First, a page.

In retrospect, what subtly linked my twin obsessions from back then was what I now call the notion of psychological distance – for if authorial voice is the process of ‘humanizing’ a company to the point that it can actually talk to you in a language that you can almost accept as human, then gamification is very much the process of using technology to reduce the psychological distance between you and it – bringing you emotionally closer to it.

The example I like to give to show the limits of gamification is the whole idea of a government tax website: though it would make sense to tune users’ flow through the tax website, the idea of using gamification techniques to bring the user psychologically closer (and somehow more emotionally aligned) with The Taxman would seem somehow alien to a lot of people.

But even though this seems like a kind of counterexample to the whole gamification-is-universally-good gospel, maybe – just maybe – you could make a positive difference here. All the same, you’d have to start your design process from a radically different corner to normal… that of psychology and empathy.

The most basic ‘empathy hack’ would be to add a changing sidebar showing simple top-line statistics about what your tax money does for people – education, healthcare, etc. Tax shouldn’t be presented in a stark, oppositional way, when it is actually the backbone of how a civilized society functions. Tax is how we get money fairly from the people who make it to the people who need it – and illness or changing personal circumstances can rapidly alter which side of that whole equation you happen to be sitting on.

My point here is that by reducing the empathic distance between the website user and the website owner as a first step, we are already oiling the conceptual wheels in a very direct way. By adding this kind of touch, we’re giving The Taxman a believable human voice (rather than a cartoon bowler hat, *sigh*). Only then can we start to think about anything so fancy as gamifying the interface – in sales terms, you need to answer the “who cares?” question long before you try to close the deal.

Beyond that, it’s an open question about what the tax website people would need to do: but my larger point is that gamification is hugely dependent on a collaborational mindset having first been invoked or engineered. Without a proper appreciation of psychology (and how things like authorial voice can to a large degree help), gamification isn’t really a lot of use.

I think it was Gartners who claim that 85% of current gamification projects are likely to fail: my point here is that without actively trying to reduce the empathic distance first, many such projects would never have a chance of working at all.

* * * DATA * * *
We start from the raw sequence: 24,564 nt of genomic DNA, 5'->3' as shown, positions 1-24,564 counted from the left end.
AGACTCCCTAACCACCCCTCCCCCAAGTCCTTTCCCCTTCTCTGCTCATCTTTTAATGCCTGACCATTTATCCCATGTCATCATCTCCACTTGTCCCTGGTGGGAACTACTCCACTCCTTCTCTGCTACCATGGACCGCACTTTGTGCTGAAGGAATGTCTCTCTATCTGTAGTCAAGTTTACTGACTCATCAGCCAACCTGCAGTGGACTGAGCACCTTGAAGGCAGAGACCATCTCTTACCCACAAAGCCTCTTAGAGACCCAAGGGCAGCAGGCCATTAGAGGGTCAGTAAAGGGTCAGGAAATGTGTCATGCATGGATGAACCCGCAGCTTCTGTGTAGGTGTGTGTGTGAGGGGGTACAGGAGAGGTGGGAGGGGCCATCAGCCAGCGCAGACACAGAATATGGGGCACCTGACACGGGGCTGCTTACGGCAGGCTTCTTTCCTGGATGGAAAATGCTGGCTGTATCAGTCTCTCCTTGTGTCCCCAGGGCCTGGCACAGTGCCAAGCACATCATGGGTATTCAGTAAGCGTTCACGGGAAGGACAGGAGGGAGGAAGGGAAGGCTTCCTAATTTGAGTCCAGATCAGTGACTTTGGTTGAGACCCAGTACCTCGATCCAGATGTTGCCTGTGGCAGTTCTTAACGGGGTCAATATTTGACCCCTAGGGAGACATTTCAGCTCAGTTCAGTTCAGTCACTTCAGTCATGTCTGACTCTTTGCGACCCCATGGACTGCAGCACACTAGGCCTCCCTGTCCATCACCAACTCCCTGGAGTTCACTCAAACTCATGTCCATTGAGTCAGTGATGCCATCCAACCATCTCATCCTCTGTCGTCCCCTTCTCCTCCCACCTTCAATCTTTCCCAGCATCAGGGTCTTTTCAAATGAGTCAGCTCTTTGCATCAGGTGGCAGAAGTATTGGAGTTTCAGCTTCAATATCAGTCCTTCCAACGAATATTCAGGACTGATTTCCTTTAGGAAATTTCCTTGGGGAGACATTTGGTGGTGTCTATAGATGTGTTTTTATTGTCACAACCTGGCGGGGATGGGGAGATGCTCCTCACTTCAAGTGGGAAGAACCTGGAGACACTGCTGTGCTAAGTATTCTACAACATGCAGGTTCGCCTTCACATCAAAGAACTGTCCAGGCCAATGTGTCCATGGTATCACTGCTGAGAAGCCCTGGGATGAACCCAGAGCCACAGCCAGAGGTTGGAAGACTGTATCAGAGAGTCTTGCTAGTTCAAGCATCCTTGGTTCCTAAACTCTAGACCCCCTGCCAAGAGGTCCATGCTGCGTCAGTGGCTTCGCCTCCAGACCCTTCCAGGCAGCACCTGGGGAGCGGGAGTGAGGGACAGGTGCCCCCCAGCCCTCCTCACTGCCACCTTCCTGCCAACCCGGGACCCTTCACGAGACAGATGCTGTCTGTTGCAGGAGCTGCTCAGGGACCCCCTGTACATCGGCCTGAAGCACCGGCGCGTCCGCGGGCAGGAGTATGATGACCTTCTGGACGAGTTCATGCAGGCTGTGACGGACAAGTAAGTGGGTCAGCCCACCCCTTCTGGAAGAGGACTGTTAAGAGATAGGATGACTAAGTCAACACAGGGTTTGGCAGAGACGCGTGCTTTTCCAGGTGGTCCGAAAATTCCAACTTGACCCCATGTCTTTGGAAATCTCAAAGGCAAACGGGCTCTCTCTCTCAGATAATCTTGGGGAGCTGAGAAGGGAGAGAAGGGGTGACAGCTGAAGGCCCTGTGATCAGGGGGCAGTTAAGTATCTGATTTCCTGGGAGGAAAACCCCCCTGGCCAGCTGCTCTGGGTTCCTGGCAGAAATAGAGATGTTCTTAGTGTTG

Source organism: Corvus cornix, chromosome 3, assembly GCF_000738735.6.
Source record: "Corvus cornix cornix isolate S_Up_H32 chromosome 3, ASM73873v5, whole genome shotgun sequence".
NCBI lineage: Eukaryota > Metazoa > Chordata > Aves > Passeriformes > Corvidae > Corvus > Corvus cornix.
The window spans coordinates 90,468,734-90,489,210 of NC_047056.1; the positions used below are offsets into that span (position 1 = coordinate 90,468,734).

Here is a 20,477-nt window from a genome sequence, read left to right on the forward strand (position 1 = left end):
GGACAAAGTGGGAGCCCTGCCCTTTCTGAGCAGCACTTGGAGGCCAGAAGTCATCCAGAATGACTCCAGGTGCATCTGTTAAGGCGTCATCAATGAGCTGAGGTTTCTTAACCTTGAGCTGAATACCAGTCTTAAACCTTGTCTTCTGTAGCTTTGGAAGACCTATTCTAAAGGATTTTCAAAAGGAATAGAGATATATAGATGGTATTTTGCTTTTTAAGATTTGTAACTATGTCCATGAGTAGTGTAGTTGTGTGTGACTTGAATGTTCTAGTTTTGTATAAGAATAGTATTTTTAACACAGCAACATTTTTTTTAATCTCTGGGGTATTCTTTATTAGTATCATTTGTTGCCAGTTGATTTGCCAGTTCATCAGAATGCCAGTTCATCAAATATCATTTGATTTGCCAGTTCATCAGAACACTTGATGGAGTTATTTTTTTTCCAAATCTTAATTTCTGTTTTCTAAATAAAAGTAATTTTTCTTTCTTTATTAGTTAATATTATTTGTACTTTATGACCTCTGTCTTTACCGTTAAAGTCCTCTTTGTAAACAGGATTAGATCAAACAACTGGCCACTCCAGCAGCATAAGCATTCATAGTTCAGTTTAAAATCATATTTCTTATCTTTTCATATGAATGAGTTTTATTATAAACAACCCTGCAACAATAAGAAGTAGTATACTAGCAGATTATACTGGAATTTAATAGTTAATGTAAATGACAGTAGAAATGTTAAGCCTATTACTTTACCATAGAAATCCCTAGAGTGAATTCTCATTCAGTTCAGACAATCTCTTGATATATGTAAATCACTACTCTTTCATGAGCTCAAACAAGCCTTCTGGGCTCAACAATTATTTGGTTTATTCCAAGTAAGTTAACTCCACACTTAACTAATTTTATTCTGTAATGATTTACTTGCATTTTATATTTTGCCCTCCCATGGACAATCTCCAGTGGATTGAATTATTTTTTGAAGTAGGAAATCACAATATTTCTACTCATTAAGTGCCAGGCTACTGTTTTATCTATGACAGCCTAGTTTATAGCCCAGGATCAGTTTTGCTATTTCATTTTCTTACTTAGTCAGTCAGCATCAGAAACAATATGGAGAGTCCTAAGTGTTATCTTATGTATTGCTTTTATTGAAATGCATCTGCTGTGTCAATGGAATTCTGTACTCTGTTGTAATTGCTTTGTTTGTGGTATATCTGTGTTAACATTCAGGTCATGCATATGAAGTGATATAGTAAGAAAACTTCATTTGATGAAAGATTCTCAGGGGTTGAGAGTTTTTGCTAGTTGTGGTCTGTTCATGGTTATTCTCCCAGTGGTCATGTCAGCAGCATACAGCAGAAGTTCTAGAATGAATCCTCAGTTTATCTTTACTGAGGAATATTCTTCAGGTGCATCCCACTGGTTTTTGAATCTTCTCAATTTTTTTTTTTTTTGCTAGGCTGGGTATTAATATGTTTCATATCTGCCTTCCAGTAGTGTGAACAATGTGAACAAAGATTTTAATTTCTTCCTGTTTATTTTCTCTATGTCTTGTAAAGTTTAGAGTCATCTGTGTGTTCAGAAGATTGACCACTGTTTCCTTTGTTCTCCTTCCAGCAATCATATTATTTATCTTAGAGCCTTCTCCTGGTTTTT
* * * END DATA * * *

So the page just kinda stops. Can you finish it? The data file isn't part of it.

More generally, in these days of customer-centred design, I’d contend that interface design is fast becoming an exercise more in psychology than in programming. But I’m not sure if even a single current CompSci course has this as a design precept, not even the computer games courses. The world is changing fast, that’s for sure…

Infographic suckage…

I’m sorry, but even for the purposes of satire I couldn’t bring myself to click on the [add patronizing rows of little jelly-baby men] button. Really, nothing highlights the suckage, banality, and information underloadedness of most infographics better than infographics themselves…


Yesterday I had bad hay fever and a headache: so I decided to throw myself at one of the countless books in my in-tray, Michael Lewis’ (2010) “The Big Short”. 24 hours later, and I found that I’d accidentally read the whole book: it’s certainly an engrossing read. :-)

I already knew a fair bit about the causes of the 2007 / 2008 financial market collapse and how it played out: but Lewis foregrounded the people not so much at the eye of the storm, but rather encouraging the storm to get on with it and smash everything up. (Basically, because they’d each found ways of taking a huge short position against the stupid, mad, exploitative system that had rapidly been built atop an unsustainable industry selling mortgages to people who could barely begin to afford them.)

But then Lewis got a big detail wrong (something which I happen to know about), and I think that throws his overall judgment sideways. He writes (p.78):-

“Wall Street’s newest technique for squeezing profits out of the bond markets should have raised a few questions. Why were supposedly sophisticated traders at AIG FP doing this stuff? If credit default swaps were insurance, why weren’t they regulated as insurance? Why, for example, wasn’t AIG required to reserve capital against them?”